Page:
5. Is there proof that Luis Enrique’s ideas could work during the second half of the season?
We have seen glimpses of the front three connecting well, and we have seen a defense that concedes less than in the previous seasons, but is that enough if the team has already lost four matches and been left without a single goal in four matches? Can a faint promise of better carry us through an entire season, when there’s a chance of the promise exploding into magic, but when it could just as well end up in a fiasco? Have we seen the same mistakes repeatedly, or have mistakes been learned from? If mistakes haven’t be learned from so far (and Enrique still keeps assuring that the team is doing fine), can we assume that the coach will suddenly make a U-turn and things will start changing?
6. Is it worth it to bring in a new coach for six months?
Realistically, if Josep Maria Bartomeu doesn’t get elected next summer, the team will be managed by a new coach at the start of the 2015-16 season. A new board, a new coach. With that being said, we can probably assume that Luis Enrique won’t coach Barcelona next season, and nor will the man who could replace him now. So is Luis Enrique doing so desperately bad that a new coach, with six months of time to build something from scratch, would have better chances of ending the season with at least one trophy? Right now, Barcelona is still alive in three competitions, and although it may be hard to believe, could win, for example, the Copa del Rey. Who has bigger chances of doing that: the man who has steered the ship thus far, or a newcomer who requires a whole new adaptation period? Or if we don’t think about trophies at all, is it worth it to bring more instability to the club in form of a new coach, considering that everything will start from scratch after the elections anyway? Or can things even get more unstable?And last but not least…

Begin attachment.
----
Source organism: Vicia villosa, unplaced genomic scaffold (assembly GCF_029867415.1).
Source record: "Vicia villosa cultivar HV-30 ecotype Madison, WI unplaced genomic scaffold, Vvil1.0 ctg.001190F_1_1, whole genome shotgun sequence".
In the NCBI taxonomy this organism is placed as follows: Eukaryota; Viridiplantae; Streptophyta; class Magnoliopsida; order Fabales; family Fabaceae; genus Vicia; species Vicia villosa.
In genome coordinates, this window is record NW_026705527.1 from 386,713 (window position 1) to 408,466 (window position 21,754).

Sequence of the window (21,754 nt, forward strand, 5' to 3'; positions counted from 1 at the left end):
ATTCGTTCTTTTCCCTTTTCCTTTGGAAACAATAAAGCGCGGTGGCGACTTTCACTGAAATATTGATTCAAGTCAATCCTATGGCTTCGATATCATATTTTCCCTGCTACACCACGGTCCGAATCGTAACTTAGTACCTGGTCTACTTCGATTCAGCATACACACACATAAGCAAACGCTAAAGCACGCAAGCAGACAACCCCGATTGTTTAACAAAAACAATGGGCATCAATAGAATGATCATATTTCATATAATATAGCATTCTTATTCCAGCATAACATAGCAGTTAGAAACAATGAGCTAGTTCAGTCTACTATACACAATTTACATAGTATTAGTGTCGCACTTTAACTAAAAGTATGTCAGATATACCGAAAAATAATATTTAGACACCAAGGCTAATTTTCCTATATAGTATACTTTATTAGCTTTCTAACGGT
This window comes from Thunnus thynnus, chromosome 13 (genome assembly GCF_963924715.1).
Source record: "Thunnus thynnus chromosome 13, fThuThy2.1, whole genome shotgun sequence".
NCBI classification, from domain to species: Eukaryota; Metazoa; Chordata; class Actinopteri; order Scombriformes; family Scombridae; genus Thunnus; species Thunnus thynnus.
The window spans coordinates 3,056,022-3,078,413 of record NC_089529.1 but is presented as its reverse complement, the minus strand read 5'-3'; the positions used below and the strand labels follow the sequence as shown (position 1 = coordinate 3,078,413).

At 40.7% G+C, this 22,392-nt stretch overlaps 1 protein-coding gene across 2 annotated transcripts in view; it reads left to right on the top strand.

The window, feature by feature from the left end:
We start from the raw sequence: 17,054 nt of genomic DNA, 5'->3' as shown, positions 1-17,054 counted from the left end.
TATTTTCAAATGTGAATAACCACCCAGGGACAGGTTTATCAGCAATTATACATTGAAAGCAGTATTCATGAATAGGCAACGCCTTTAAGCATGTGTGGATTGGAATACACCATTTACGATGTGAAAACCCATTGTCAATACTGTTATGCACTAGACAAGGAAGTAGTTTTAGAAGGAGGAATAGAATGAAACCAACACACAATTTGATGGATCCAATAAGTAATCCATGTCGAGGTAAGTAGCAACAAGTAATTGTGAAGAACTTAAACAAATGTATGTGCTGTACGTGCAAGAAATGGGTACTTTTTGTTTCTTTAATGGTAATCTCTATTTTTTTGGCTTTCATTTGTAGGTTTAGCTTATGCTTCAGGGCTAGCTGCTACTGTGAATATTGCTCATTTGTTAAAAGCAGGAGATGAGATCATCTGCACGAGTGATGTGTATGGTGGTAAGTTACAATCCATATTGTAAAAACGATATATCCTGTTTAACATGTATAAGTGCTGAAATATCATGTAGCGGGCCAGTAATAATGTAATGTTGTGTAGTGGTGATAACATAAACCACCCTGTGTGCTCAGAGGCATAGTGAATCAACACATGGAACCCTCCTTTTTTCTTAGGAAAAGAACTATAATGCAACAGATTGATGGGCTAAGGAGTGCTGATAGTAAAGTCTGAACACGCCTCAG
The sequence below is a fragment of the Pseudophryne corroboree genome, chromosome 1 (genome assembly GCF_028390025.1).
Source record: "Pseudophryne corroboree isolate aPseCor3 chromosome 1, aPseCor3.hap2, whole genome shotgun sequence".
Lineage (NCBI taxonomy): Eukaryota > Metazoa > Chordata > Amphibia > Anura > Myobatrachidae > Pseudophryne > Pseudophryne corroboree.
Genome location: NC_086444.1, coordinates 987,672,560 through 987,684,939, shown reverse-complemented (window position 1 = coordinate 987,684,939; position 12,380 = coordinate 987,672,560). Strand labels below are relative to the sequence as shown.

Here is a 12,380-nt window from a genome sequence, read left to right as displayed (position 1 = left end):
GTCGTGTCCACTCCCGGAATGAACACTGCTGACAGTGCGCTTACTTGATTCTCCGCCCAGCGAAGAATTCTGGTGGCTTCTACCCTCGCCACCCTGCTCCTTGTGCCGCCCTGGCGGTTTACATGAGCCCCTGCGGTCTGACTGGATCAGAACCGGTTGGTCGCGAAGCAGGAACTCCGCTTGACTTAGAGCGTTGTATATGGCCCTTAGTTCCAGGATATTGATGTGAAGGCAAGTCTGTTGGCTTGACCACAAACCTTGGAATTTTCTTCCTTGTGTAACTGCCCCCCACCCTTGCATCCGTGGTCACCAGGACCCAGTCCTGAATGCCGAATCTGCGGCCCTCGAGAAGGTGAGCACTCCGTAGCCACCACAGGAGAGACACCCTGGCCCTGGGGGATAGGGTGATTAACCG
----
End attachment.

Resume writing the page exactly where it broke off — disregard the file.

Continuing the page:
7. How should we interpret everything said in the press at a time like this?
With the elections coming up, everyone has their own agenda. We all have our opinions on Bartomeu, but he isn’t stupid enough to side against Messi when he’s trying to defend his position as the club president next summer. So of course he will make Messi his friend, not his enemy. If being Messi’s friend means sacking Luis Enrique, he will do it, even if it carves a new scratch in his reputation: Enrique was Bartomeu’s board’s man, after all. If Bartomeu sides with Messi, he will want the voters to know that he’s siding with Messi. As a result, we will hear and read stories like “Bartomeu convinces Messi that he’s on his side”, or “Bartomeu has calmed Messi down and convinced him to stay”. We’ll read stories like this without ever really seeing the full picture, without ever really knowing if Messi is thinking about leaving in the first place, or whether him staying in the club has anything to do with Luis Enrique’s future.
So in conclusion….
I have no idea what’s about to happen, but I do know that it will cause more drama and controversy than we’ve seen in a long time. So buckle up.